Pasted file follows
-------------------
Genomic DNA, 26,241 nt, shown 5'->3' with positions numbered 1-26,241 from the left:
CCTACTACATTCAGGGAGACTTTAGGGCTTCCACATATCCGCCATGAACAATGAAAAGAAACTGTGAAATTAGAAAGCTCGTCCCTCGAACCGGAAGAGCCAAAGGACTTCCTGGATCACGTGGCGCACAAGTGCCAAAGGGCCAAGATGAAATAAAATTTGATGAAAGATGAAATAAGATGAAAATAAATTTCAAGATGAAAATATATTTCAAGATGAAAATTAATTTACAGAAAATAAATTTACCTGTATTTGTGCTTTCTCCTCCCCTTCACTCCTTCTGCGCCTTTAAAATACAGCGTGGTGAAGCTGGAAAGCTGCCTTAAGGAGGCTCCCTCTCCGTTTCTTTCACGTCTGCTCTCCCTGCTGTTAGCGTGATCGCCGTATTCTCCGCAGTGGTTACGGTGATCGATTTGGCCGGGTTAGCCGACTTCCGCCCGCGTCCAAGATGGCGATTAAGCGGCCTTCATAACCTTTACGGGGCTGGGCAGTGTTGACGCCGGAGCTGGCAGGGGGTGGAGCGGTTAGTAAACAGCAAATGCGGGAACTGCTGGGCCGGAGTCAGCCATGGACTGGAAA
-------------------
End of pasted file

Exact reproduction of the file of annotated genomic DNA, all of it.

Genomic DNA, 26,241 nt, shown 5'->3' with positions numbered 1-26,241 from the left:
CCTACTACATTCAGGGAGACTTTAGGGCTTCCACATATCCGCCATGAACAATGAAAAGAAACTGTGAAATTAGAAAGCTCGTCCCTCGAACCGGAAGAGCCAAAGGACTTCCTGGATCACGTGGCGCACAAGTGCCAAAGGGCCAAGATGAAATAAAATTTGATGAAAGATGAAATAAGATGAAAATAAATTTCAAGATGAAAATATATTTCAAGATGAAAATTAATTTACAGAAAATAAATTTACCTGTATTTGTGCTTTCTCCTCCCCTTCACTCCTTCTGCGCCTTTAAAATACAGCGTGGTGAAGCTGGAAAGCTGCCTTAAGGAGGCTCCCTCTCCGTTTCTTTCACGTCTGCTCTCCCTGCTGTTAGCGTGATCGCCGTATTCTCCGCAGTGGTTACGGTGATCGATTTGGCCGGGTTAGCCGACTTCCGCCCGCGTCCAAGATGGCGATTAAGCGGCCTTCATAACCTTTACGGGGCTGGGCAGTGTTGACGCCGGAGCTGGCAGGGGGTGGAGCGGTTAGTAAACAGCAAATGCGGGAACTGCTGGGCCGGAGTCAGCCATGGACTGGAAA